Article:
For a system priced at a cool $1000 (technically, $999 as of 1/3/2012; the price may drop), you’d expect a desktop PC--and a compact PC, no less--to come with some bells and whistles. But the only sound we hear coming from Polywell’s ITX-Z6800 is one of raw performance. Don’t get us wrong: We love a speedy system. However, the market is cluttered with Compact and Budget PC contenders that offer a lot more than what the ITX-Z6800 delivers in total.
Polywell stashes the lower-power variant of Intel’s Core i7-2600 CPU into this 8-by-8-by-3.5-inch system. This gives the ITX-Z6800 a bit of an advantage on cooling due to the lower power draw, as the i7-2600S CPU runs at 2.8GHz versus the i7-2600’s full 3.4GHz, helping this compact PC run a little quieter during normal operation. But, as hinted above, the ITX-Z6800 is no slouch in the performance department: Intel’s Turbo Boost feature allows the i7-2600S to jump up to a clock speed of 3.8GHz when necessary. And this flexibility really comes across on our WorldBench 6 suite of tests, where the ITX-Z68’s speeds deliver a superhigh score of 147.
Here’s the problem, though: Other inexpensive systems hit the general performance ball a bit farther, and do so with more features than the ITX-Z6800 brings to the table. To put it another way, the price-to-performance ratio of this model is a bit out of line. And because of its compact size, the ITX-Z6800 isn’t very friendly on the inside, even for experienced tinkerers.
One area where the unit does manage to excel is in connectivity--on the rear, that is, as only one sad USB port is on the front. Flip the box around, however, and you’ll be treated to no fewer than four USB ports, two USB 3.0 ports, an HDMI port, a SPDIF optical port, one gigabit ethernet port, a VGA port, and integrated 7.1 surround sound. That would amount to an ideal setup for a living room PC, except for the ITX-Z6800’s high price tag and its below-average storage (500GB).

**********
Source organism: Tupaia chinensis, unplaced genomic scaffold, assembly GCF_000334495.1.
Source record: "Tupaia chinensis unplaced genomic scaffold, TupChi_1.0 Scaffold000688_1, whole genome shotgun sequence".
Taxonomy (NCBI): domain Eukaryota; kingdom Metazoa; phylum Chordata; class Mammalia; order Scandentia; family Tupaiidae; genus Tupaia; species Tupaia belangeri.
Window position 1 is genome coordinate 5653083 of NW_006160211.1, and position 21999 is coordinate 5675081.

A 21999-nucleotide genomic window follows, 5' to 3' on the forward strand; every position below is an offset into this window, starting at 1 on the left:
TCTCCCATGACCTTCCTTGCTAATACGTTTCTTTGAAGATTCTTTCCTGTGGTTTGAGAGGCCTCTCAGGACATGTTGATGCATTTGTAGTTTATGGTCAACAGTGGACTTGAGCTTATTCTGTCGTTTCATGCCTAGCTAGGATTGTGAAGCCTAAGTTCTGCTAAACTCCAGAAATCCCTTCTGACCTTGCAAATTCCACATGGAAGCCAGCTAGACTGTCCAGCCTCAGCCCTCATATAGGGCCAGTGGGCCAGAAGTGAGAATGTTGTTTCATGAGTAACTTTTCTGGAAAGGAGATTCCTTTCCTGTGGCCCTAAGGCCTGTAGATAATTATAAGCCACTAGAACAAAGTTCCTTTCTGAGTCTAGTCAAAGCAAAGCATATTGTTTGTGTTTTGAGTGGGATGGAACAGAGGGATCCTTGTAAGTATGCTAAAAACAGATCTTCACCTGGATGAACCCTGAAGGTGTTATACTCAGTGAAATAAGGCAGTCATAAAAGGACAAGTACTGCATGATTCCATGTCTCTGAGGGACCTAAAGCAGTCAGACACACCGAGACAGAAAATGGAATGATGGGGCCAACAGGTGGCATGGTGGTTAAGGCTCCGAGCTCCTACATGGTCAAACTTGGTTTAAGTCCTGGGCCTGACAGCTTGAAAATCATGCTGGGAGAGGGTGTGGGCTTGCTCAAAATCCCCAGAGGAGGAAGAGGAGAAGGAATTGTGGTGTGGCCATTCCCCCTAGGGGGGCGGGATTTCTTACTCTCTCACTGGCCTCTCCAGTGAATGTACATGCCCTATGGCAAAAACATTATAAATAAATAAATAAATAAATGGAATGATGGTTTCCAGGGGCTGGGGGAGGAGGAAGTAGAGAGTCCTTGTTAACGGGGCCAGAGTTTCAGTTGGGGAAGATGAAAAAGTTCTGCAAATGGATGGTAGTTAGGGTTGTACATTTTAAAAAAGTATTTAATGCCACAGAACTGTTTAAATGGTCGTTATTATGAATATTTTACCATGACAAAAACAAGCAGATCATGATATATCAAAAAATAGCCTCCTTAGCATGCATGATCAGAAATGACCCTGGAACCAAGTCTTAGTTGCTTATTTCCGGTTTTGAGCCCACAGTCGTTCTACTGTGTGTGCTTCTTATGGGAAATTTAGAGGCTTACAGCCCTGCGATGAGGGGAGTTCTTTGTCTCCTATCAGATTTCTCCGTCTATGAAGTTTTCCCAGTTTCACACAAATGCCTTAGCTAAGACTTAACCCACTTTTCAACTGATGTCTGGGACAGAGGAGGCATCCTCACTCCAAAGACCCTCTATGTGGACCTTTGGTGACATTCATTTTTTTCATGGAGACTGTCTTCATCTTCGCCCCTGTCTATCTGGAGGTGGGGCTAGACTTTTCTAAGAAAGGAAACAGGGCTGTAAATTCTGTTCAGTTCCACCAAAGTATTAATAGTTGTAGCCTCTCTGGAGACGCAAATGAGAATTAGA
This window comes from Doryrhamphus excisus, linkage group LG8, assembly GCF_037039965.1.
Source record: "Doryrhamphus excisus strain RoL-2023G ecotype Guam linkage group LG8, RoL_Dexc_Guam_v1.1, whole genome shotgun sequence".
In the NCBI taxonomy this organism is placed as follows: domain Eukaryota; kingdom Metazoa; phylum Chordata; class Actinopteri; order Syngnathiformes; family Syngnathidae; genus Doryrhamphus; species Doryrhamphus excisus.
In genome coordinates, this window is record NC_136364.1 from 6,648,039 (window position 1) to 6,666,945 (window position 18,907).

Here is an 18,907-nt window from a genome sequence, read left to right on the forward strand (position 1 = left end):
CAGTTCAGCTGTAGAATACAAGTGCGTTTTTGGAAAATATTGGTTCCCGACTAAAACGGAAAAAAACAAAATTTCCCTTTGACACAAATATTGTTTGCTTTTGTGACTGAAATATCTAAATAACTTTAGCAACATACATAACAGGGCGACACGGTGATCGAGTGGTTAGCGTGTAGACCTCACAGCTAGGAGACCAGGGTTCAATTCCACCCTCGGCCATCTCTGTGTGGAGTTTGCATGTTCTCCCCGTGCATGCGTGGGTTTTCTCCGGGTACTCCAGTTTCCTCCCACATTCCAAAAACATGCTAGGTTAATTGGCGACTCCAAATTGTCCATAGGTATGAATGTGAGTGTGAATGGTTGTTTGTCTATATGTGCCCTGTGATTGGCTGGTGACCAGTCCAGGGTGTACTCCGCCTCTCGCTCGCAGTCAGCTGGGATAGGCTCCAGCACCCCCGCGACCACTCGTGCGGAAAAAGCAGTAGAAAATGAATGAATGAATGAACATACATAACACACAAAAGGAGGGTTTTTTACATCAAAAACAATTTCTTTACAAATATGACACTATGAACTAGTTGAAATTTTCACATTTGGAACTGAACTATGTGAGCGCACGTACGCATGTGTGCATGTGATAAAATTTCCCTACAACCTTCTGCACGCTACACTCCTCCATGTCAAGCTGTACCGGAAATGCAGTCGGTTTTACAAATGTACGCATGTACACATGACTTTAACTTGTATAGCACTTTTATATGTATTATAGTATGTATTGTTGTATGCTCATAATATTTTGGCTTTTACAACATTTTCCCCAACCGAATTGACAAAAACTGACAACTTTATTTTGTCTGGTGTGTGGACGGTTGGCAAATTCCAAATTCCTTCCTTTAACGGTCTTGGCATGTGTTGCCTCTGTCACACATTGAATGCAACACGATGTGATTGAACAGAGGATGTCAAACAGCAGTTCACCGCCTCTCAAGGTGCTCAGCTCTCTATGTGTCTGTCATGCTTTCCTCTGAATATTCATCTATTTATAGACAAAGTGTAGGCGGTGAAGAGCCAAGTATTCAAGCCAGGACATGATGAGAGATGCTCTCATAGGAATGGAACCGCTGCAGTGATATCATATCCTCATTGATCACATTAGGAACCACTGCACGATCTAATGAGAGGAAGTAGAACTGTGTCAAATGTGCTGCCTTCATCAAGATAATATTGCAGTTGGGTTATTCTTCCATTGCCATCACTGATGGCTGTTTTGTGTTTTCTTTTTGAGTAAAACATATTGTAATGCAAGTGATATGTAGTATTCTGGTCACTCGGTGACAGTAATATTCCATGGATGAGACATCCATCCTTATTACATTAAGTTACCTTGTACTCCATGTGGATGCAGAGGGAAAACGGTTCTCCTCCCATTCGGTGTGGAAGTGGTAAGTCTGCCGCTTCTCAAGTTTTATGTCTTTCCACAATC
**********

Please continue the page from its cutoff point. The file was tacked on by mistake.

So, to tally the wins, the ITX-Z6800 really nails it for general performance and connectivity. It loses in the graphics department--we didn’t mention that earlier, because there’s little worth mentioning, but the system can’t game for beans. We had to dial our Unreal Tournament 3 benchmark down to a resolution of 1024-by-768 (on high quality) to achieve playable frame rates, and that’s just not an acceptable graphical trade-off for the modern gamer.
Other losses center on the system’s price and what you’re getting for what you’re putting in: no Blu-ray player (you get a DVD-CDRW combo drive instead), below-average storage capacity, frustrating upgradability, and less general performance than what more inexpensive systems offer. Shoot, our ITX-Z68, as reviewed, didn’t even come with a mouse or a keyboard.
This is a great example of why it’s important to look beyond a system’s speeds when picking a new PC to purchase, as clock speeds and performance scores are just single measurements. They’re one side of a die (arguably, two), but they do nothing to tell you whether you’re getting the best system for your investment. You have to think holistically on the lower end of the Budget PC spectrum. And when you do, Polywell’s ITX-Z68 just doesn’t pan out as a great choice.
This super-fast system costs a pretty penny for just that: Where did all the other features go?
- Diverse rear connectivity
- Impressive general performance
- Lack of Blu-Ray limits media center functionality